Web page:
Boy, do I suck at doing nothing. Take last Saturday, for example. I drifted about the house waiting for some cue to begin my day. The desk and the kitchen were taken, and I was feeling just a little bitter about my known activity prospects for the day--sheet washing, filing, lunch. Ugh.
Frankly, I was having a little pity party. It all started on Friday while I was doing laundry. My new loungewear pants, whose receipt was of course thrown away, had achieved a ridiculous sock-baring shortness during their time in the dryer. This disappointment came on the heels of obsessive blog reading during which I realized that I don't have comments or a community like the popular girls.
Ever taken ill in that swift way that boggles the mind? Just been driving home and, in minutes, been overcome by a wave of bad feeling, and just like that, you're sick? Well, that's what happened to me there at the dryer. Like blood sugar dropping, the event was entirely internal. No one looking at me would ever have known. But I did. I had been hit with a case of Loser-itis.
In case you've never heard of Loser-itis, allow me to explain. Loser-itis is a disorder in which one suffers general feelings of worthlessness accompanied by slumping energy levels which exacerbate the feelings of worthlessness. I suppose it's a mild form of depression caused by awareness of the Great Yardstick in the Sky--or whatever it is that indicates that you are here and other people are there, and you aren't making it from here to there very quickly, if at all. Onset is often caused by adverse life circumstances but can be quite random. Basically, you suddenly feel like a loser. Thus the common name of this psychological malady.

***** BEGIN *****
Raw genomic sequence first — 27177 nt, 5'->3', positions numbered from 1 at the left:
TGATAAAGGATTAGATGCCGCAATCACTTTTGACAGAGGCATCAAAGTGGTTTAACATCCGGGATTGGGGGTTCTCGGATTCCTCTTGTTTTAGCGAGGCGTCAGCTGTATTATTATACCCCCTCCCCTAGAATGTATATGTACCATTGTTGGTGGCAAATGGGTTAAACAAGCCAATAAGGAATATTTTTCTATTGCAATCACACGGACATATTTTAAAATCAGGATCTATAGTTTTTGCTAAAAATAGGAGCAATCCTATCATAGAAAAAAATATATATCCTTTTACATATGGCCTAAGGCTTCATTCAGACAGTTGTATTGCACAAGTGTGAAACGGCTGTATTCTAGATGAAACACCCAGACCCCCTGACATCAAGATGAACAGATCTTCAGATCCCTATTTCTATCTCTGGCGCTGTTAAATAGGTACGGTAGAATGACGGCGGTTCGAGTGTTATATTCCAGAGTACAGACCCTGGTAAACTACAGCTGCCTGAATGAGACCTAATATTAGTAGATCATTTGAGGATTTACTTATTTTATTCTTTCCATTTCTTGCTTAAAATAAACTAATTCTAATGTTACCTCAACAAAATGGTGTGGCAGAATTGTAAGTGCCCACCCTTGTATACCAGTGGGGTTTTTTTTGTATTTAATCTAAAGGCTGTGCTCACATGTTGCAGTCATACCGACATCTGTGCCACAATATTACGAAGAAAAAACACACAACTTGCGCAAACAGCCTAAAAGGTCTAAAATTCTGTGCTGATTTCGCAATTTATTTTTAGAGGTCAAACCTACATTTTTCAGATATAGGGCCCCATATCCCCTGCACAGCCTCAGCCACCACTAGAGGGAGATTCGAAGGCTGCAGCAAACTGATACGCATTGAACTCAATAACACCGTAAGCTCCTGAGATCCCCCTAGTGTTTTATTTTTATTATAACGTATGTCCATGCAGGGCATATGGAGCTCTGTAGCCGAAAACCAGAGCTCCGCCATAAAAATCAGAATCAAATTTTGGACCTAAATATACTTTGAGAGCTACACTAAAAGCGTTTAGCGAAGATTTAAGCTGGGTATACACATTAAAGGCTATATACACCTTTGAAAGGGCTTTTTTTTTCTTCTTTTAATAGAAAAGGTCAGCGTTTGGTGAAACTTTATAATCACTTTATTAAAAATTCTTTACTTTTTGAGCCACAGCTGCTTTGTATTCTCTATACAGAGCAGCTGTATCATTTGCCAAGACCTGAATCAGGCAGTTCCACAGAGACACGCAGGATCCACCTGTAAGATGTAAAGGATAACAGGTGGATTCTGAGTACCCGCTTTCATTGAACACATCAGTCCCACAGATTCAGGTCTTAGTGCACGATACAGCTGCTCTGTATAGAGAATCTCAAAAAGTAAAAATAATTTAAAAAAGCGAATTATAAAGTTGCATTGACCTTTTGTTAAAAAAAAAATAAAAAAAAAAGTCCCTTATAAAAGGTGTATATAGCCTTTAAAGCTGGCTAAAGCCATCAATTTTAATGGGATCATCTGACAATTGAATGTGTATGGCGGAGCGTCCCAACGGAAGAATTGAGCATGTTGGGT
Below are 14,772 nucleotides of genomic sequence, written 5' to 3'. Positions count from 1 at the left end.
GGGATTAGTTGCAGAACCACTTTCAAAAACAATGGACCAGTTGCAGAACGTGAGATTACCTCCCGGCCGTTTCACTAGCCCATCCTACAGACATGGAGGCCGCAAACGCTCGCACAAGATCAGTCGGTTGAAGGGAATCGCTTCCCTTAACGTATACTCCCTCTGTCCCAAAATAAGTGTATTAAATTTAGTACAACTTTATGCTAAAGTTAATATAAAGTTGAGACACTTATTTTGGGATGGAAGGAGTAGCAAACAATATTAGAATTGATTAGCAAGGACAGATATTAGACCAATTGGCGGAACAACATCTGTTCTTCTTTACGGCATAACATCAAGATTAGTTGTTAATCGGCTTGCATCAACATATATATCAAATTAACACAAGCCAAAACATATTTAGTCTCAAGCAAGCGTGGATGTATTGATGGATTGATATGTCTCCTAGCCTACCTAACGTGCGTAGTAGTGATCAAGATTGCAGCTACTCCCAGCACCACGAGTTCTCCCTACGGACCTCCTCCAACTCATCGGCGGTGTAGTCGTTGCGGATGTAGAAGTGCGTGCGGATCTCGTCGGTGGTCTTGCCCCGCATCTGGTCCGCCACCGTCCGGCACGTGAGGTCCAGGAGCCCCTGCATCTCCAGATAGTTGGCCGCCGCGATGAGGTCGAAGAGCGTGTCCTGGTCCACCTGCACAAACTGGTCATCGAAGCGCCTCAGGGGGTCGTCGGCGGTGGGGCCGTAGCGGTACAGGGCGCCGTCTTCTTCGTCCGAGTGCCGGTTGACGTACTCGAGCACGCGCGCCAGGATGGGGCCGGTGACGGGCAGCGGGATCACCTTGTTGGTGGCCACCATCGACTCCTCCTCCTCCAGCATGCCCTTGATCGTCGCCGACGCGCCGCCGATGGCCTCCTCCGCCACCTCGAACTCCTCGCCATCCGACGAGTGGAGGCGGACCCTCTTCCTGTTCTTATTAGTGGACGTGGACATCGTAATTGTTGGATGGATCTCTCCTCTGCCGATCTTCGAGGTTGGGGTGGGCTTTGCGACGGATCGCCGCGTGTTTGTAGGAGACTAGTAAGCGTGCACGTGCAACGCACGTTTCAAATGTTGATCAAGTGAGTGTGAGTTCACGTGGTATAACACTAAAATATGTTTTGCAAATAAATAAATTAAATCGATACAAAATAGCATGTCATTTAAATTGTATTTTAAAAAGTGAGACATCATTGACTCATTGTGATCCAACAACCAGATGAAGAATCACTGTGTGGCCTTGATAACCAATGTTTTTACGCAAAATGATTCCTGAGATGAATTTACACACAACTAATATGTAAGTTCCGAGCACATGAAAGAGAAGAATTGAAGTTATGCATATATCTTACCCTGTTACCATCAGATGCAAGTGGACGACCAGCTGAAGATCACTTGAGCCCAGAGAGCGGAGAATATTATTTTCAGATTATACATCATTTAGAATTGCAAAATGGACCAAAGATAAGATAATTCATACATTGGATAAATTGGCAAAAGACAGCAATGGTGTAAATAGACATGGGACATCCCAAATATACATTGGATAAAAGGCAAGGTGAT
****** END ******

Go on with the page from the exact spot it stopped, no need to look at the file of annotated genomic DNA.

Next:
I would say that Loser-itis is inherited (I'm pretty sure that it's rampant in my family), but my mate suffers from it, too, and his parents seem absolutely untouched by any such dis-ease. Maybe it's a random mutation on the happiness gene in some individuals. Whatever the case, I come down with it regularly, though not as regularly as I used to, and I've worked very hard to minimize outbreaks and recover more quickly. I usually just recognize that a flare-up is occurring, give myself a little emotional TLC, and go on living anyway. Symptoms most often subside shortly. Some particularly bad days end with a small amount of eye seepage, but most incidences resolve quickly and without medication.
But what if I'm not alone? Maybe there are other sufferers out there unknown to me. If so, I could do the world a great service and start a support group. We could call it LA--Loser's Anonymous. (Hi, my name is Ann, and I've been a loser for most of my life.) Who knows how many victims are out there praying for relief, while feeling as if they are the only one. There may be at least three of us. We need to help each other.
But then I might have to hold meetings at my house, and, well--I don't currently have one. We're living with my husband's parents right now. Oh, lord, maybe we really are losers. I think I feel another attack coming on.
Or maybe I'm crazy, and I should just return the shrunken pants and stop reading blogs!